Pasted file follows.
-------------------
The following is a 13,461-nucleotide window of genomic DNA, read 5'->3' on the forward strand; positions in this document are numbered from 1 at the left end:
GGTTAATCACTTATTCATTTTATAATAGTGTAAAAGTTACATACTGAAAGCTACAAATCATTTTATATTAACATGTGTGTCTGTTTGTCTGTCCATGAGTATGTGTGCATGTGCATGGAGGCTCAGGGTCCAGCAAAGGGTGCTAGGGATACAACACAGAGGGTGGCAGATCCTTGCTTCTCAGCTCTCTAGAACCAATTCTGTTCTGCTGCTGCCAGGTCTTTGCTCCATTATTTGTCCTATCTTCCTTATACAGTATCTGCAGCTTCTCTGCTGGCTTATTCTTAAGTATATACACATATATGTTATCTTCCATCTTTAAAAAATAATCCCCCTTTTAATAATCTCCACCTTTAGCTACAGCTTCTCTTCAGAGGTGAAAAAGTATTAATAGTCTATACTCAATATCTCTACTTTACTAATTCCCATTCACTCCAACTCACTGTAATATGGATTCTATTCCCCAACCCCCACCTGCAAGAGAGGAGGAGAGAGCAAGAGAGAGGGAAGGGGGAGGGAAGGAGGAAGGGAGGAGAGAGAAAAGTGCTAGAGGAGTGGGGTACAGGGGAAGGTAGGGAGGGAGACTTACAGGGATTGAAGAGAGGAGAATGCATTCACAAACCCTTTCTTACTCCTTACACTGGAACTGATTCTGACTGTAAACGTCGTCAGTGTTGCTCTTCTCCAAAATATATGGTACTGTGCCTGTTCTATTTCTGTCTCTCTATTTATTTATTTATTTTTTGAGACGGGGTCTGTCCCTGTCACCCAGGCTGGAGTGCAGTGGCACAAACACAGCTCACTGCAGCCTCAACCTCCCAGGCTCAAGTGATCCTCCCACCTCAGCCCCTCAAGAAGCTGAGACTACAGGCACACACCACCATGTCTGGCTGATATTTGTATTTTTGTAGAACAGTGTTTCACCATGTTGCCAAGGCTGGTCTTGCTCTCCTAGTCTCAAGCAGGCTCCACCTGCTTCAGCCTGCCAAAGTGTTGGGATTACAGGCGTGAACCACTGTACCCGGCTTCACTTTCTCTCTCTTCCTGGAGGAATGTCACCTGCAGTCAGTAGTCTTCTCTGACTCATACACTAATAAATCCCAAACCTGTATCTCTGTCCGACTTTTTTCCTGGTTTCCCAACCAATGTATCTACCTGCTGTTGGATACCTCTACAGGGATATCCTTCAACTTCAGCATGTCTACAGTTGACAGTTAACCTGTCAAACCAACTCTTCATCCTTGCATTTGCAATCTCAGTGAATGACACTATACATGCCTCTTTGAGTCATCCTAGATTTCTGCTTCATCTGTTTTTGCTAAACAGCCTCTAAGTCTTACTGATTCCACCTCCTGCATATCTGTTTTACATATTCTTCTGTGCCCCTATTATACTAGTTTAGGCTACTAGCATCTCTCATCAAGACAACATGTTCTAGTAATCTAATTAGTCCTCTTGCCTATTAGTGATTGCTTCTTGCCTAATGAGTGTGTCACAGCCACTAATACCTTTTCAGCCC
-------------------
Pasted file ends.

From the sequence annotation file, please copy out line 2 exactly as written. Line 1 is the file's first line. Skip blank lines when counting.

GGTTAATCACTTATTCATTTTATAATAGTGTAAAAGTTACATACTGAAAGCTACAAATCATTTTATATTAACATGTGTGTCTGTTTGTCTGTCCATGAGTATGTGTGCATGTGCATGGAGGCTCAGGGTCCAGCAAAGGGTGCTAGGGATACAACACAGAGGGTGGCAGATCCTTGCTTCTCAGCTCTCTAGAACCAATTCTGTTCTGCTGCTGCCAGGTCTTTGCTCCATTATTTGTCCTATCTTCCTTATACAGTATCTGCAGCTTCTCTGCTGGCTTATTCTTAAGTATATACACATATATGTTATCTTCCATCTTTAAAAAATAATCCCCCTTTTAATAATCTCCACCTTTAGCTACAGCTTCTCTTCAGAGGTGAAAAAGTATTAATAGTCTATACTCAATATCTCTACTTTACTAATTCCCATTCACTCCAACTCACTGTAATATGGATTCTATTCCCCAACCCCCACCTGCAAGAGAGGAGGAGAGAGCAAGAGAGAGGGAAGGGGGAGGGAAGGAGGAAGGGAGGAGAGAGAAAAGTGCTAGAGGAGTGGGGTACAGGGGAAGGTAGGGAGGGAGACTTACAGGGATTGAAGAGAGGAGAATGCATTCACAAACCCTTTCTTACTCCTTACACTGGAACTGATTCTGACTGTAAACGTCGTCAGTGTTGCTCTTCTCCAAAATATATGGTACTGTGCCTGTTCTATTTCTGTCTCTCTATTTATTTATTTATTTTTTGAGACGGGGTCTGTCCCTGTCACCCAGGCTGGAGTGCAGTGGCACAAACACAGCTCACTGCAGCCTCAACCTCCCAGGCTCAAGTGATCCTCCCACCTCAGCCCCTCAAGAAGCTGAGACTACAGGCACACACCACCATGTCTGGCTGATATTTGTATTTTTGTAGAACAGTGTTTCACCATGTTGCCAAGGCTGGTCTTGCTCTCCTAGTCTCAAGCAGGCTCCACCTGCTTCAGCCTGCCAAAGTGTTGGGATTACAGGCGTGAACCACTGTACCCGGCTTCACTTTCTCTCTCTTCCTGGAGGAATGTCACCTGCAGTCAGTAGTCTTCTCTGACTCATACACTAATAAATCCCAAACCTGTATCTCTGTCCGACTTTTTTCCTGGTTTCCCAACCAATGTATCTACCTGCTGTTGGATACCTCTACAGGGATATCCTTCAACTTCAGCATGTCTACAGTTGACAGTTAACCTGTCAAACCAACTCTTCATCCTTGCATTTGCAATCTCAGTGAATGACACTATACATGCCTCTTTGAGTCATCCTAGATTTCTGCTTCATCTGTTTTTGCTAAACAGCCTCTAAGTCTTACTGATTCCACCTCCTGCATATCTGTTTTACATATTCTTCTGTGCCCCTATTATACTAGTTTAGGCTACTAGCATCTCTCATCAAGACAACATGTTCTAGTAATCTAATTAGTCCTCTTGCCTATTAGTGATTGCTTCTTGCCTAATGAGTGTGTCACAGCCACTAATACCTTTTCAGCCC